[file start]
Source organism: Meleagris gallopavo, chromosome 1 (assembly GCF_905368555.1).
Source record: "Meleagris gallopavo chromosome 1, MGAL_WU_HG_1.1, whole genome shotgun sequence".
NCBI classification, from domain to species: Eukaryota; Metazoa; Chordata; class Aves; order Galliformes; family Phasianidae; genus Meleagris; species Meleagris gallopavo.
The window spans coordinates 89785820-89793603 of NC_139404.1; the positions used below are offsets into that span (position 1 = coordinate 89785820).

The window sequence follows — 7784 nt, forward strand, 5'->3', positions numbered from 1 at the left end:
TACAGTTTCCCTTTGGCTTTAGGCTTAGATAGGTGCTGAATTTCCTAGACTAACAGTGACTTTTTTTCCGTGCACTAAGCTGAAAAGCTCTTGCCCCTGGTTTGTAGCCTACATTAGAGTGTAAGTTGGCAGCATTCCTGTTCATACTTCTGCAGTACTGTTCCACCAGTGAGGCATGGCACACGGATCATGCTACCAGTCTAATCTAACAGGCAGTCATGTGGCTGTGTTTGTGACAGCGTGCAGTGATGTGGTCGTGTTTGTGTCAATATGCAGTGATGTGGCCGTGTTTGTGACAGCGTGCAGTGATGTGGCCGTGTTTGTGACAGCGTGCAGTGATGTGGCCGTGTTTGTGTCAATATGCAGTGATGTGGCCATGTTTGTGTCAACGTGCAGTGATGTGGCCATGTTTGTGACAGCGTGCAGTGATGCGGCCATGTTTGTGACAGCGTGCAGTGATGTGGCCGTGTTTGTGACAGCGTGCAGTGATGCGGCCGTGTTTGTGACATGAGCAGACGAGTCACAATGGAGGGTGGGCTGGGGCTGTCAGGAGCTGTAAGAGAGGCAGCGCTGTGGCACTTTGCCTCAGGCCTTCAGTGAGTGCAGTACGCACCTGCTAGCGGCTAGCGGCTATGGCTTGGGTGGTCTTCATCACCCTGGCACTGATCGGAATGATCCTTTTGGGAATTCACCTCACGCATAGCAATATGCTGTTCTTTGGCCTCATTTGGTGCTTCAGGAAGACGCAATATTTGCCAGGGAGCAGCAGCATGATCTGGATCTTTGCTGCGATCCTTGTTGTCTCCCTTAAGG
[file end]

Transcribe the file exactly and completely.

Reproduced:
Source organism: Meleagris gallopavo, chromosome 1 (assembly GCF_905368555.1).
Source record: "Meleagris gallopavo chromosome 1, MGAL_WU_HG_1.1, whole genome shotgun sequence".
NCBI classification, from domain to species: Eukaryota; Metazoa; Chordata; class Aves; order Galliformes; family Phasianidae; genus Meleagris; species Meleagris gallopavo.
The window spans coordinates 89785820-89793603 of NC_139404.1; the positions used below are offsets into that span (position 1 = coordinate 89785820).

The window sequence follows — 7784 nt, forward strand, 5'->3', positions numbered from 1 at the left end:
TACAGTTTCCCTTTGGCTTTAGGCTTAGATAGGTGCTGAATTTCCTAGACTAACAGTGACTTTTTTTCCGTGCACTAAGCTGAAAAGCTCTTGCCCCTGGTTTGTAGCCTACATTAGAGTGTAAGTTGGCAGCATTCCTGTTCATACTTCTGCAGTACTGTTCCACCAGTGAGGCATGGCACACGGATCATGCTACCAGTCTAATCTAACAGGCAGTCATGTGGCTGTGTTTGTGACAGCGTGCAGTGATGTGGTCGTGTTTGTGTCAATATGCAGTGATGTGGCCGTGTTTGTGACAGCGTGCAGTGATGTGGCCGTGTTTGTGACAGCGTGCAGTGATGTGGCCGTGTTTGTGTCAATATGCAGTGATGTGGCCATGTTTGTGTCAACGTGCAGTGATGTGGCCATGTTTGTGACAGCGTGCAGTGATGCGGCCATGTTTGTGACAGCGTGCAGTGATGTGGCCGTGTTTGTGACAGCGTGCAGTGATGCGGCCGTGTTTGTGACATGAGCAGACGAGTCACAATGGAGGGTGGGCTGGGGCTGTCAGGAGCTGTAAGAGAGGCAGCGCTGTGGCACTTTGCCTCAGGCCTTCAGTGAGTGCAGTACGCACCTGCTAGCGGCTAGCGGCTATGGCTTGGGTGGTCTTCATCACCCTGGCACTGATCGGAATGATCCTTTTGGGAATTCACCTCACGCATAGCAATATGCTGTTCTTTGGCCTCATTTGGTGCTTCAGGAAGACGCAATATTTGCCAGGGAGCAGCAGCATGATCTGGATCTTTGCTGCGATCCTTGTTGTCTCCCTTAAGG